Non-typeable Haemophilus influenzae (NTHi) is a common acute otitis media pathogen, with an incidence that is increased by previous antibiotic treatment. NTHi is also an emerging causative agent of other chronic infections in humans, some linked to morbidity, and all of which impose substantial treatment costs. In this study we explore the possibility that antibiotic exposure may stimulate biofilm formation by NTHi bacteria. We discovered that sub-inhibitory concentrations of beta-lactam antibiotic (i.e., amounts that partially inhibit bacterial growth) stimulated the biofilm-forming ability of NTHi strains, an effect that was strain and antibiotic dependent. When exposed to sub-inhibitory concentrations of beta-lactam antibiotics NTHi strains produced tightly packed biofilms with decreased numbers of culturable bacteria but increased biomass. The ratio of protein per unit weight of biofilm decreased as a result of antibiotic exposure. Antibiotic-stimulated biofilms had altered ultrastructure, and genes involved in glycogen production and transporter function were up regulated in response to antibiotic exposure. Down-regulated genes were linked to multiple metabolic processes but not those involved in stress response. Antibiotic-stimulated biofilm bacteria were more resistant to a lethal dose (10 µg/mL) of cefuroxime. Our results suggest that beta-lactam antibiotic exposure may act as a signaling molecule that promotes transformation into the biofilm phenotype. Loss of viable bacteria, increase in biofilm biomass and decreased protein production coupled with a concomitant up-regulation of genes involved with glycogen production might result in a biofilm of sessile, metabolically inactive bacteria sustained by stored glycogen. These biofilms may protect surviving bacteria from subsequent antibiotic challenges, and act as a reservoir of viable bacteria once antibiotic exposure has ended.
Citation: Wu S, Li X, Gunawardana M, Maguire K, Guerrero-Given D, Schaudinn C, et al. (2014) Beta- Lactam Antibiotics Stimulate Biofilm Formation in Non-Typeable Haemophilus influenzae by Up-Regulating Carbohydrate Metabolism. PLoS ONE 9(7): e99204. https://doi.org/10.1371/journal.pone.0099204
Editor: Tom Coenye, Ghent University, Belgium
Received: December 1, 2013; Accepted: May 12, 2014; Published: July 9, 2014
Copyright: © 2014 Wu et al. This is an open-access article distributed under the terms of the Creative Commons Attribution License, which permits unrestricted use, distribution, and reproduction in any medium, provided the original author and source are credited.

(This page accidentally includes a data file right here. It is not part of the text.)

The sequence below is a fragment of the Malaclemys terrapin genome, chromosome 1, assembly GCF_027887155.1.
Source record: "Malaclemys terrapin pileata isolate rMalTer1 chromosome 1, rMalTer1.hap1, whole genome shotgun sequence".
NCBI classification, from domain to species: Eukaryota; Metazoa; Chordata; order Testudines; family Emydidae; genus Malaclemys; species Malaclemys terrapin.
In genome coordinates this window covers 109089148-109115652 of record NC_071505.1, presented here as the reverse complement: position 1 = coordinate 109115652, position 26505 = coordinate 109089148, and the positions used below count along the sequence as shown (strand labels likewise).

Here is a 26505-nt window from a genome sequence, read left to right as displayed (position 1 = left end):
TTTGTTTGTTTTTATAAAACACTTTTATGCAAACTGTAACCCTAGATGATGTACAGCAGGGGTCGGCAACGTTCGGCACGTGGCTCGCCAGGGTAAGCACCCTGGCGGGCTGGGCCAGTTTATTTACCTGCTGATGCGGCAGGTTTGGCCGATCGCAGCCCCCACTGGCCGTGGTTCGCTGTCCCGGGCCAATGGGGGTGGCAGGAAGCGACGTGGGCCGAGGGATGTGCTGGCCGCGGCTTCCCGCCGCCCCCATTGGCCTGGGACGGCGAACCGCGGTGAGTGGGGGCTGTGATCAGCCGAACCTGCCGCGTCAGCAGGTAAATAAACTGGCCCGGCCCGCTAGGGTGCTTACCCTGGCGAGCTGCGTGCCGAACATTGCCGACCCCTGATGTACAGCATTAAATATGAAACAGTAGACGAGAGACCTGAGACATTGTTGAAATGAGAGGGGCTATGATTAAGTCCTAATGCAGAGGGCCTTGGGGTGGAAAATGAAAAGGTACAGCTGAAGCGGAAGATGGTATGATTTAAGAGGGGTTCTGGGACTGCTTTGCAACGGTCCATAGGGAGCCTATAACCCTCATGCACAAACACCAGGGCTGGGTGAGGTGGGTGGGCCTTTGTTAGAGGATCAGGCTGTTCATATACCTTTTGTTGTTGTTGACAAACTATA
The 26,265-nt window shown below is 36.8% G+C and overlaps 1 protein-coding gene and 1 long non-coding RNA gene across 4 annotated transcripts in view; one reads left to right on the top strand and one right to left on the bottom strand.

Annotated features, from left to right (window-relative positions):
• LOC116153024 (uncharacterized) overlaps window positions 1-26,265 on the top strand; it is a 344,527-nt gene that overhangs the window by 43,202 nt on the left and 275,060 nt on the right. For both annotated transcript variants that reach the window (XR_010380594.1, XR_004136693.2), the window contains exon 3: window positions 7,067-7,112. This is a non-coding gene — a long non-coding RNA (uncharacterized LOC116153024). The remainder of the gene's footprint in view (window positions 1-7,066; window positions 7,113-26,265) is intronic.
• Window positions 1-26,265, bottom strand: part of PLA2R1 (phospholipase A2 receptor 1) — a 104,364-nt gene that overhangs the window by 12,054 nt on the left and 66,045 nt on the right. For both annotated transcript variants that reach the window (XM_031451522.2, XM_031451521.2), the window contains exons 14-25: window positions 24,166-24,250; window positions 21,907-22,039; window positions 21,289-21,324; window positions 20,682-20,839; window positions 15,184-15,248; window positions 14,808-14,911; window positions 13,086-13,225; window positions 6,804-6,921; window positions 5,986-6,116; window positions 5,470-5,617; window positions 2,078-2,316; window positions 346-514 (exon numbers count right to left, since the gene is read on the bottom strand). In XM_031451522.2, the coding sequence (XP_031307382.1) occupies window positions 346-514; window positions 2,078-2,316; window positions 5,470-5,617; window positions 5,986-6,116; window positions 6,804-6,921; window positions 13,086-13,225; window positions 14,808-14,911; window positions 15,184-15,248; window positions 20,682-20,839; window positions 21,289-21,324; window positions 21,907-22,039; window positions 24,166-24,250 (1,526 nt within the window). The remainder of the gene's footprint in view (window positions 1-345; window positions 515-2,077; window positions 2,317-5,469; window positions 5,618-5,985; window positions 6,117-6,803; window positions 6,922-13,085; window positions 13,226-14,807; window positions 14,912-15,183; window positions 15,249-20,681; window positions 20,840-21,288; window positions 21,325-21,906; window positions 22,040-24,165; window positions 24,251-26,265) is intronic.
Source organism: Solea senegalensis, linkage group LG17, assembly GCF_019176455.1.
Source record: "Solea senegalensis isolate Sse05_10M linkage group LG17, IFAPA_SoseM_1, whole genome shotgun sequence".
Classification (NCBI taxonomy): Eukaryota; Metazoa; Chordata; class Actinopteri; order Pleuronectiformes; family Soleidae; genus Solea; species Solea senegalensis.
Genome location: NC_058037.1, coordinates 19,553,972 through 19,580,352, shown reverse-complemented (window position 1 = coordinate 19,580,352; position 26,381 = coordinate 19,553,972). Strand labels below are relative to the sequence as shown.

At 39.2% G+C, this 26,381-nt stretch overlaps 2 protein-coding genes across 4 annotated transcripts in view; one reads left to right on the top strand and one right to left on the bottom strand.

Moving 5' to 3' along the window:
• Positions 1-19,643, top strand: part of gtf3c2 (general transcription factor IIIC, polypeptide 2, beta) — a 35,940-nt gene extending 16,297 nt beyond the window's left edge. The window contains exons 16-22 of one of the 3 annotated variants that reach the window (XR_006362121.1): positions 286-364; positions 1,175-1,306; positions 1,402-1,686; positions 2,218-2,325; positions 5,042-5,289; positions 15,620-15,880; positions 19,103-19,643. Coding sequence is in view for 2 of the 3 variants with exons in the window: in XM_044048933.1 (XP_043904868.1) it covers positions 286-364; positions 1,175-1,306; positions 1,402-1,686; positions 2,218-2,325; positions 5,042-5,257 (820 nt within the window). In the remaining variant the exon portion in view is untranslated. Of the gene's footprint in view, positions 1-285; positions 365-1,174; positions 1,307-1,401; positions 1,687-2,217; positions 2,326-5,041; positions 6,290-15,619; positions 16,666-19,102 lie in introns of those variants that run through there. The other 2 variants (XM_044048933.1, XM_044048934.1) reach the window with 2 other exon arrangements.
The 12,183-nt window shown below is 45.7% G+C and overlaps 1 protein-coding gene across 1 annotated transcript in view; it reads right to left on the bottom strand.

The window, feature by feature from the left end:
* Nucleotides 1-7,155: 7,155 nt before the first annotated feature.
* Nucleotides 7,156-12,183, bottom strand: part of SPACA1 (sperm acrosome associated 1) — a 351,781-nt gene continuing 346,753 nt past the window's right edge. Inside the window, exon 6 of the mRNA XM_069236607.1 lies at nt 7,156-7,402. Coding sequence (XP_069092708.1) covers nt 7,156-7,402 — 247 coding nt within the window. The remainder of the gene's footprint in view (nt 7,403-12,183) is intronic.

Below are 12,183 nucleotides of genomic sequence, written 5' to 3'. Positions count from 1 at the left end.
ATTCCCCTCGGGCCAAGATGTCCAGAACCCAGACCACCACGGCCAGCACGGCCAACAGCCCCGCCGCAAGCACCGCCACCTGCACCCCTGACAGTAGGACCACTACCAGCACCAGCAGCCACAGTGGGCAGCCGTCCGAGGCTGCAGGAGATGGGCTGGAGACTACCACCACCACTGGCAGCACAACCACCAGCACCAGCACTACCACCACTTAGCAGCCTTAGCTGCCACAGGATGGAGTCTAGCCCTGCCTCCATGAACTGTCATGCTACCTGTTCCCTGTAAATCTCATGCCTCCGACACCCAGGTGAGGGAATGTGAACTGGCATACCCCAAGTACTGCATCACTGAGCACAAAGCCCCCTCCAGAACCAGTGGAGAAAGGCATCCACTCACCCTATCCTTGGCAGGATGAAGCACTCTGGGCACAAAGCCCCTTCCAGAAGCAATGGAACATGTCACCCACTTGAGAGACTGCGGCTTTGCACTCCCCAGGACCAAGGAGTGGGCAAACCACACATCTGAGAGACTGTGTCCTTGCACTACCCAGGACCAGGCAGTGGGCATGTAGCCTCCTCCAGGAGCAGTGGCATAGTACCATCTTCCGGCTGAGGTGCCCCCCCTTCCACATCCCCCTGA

Funding: Parts of this work was carried out was carried out using equipment funded by the National Science Foundation (NSF #0722354) as well as support from the NIH/NIDCD (5 P-30 DC006276-03), and the following foundations; Ahmanson Foundation; Los Angeles Hope for Hearing Foundation; Deafness Research Foundation; Fritz Burns Foundation, Hearst Foundation and the Capita Foundation. Additional support was provided by the House Research Institute and the Oak Crest Institute of Science. The funders had no role in study design, data collection and analysis, decision to publish, or preparation of the manuscript.
Competing interests: The authors have declared that no competing interests exist.
Non-typeable Haemophilus influenzae (NTHi), a Gram-negative, rod-shaped bacterium is a common commensal organism in the human upper respiratory tract. However, NTHi is also an emerging causative agent of chronic infections in humans –, imposing a substantial economic burden on health care systems. For example, NTHi is a major causative agent of acute otitis media (AOM, middle ear infection) –. Treatment costs for otitis media in 2006 were estimated to be $2.8 billion per year . Tympanostomy tube insertion, a common treatment for chronic serous otitis media , , has a treatment cost of $2,174 per patient . NTHi has also been linked to community-acquired pneumonia in children , infections in cystic fibrosis patients , and upper respiratory tract infections –. NTHi can cause sinus infections ,  and has been linked to morbidity in patients with chronic obstructive pulmonary disease (COPD) –.
Orally administered beta-lactam antibiotics are the usual treatment for NTHi infections. For otitis media infections beta-lactam antibiotics such as amoxicillin, ampicillin or cefuroxime are used , . Although antibiotic treatments for otitis media are generally successful , , antibiotic resistance , and the ability of otitis media bacteria to form antibiotic tolerant biofilms  highlights two major difficulties in treating this disease; antibiotic resistance and increased susceptibility to re-infection after treatment. The emergence of antibiotic resistant pathogens in otitis media has prompted recommendations aimed at limiting antibiotic exposure in children . The reported possibility of increased risk of recurrent otitis media after antibiotic treatment  also argue for judicious use of antibiotics in children, as do the links between antibiotic exposure in early life and increased risk of subsequent Crohn’s disease  or asthma –. Previous antibiotic treatment is also a risk factor for increased occurrence of acute otitis media caused by NTHi , presumably as a result of antibiotic-induced selection or biofilm formation.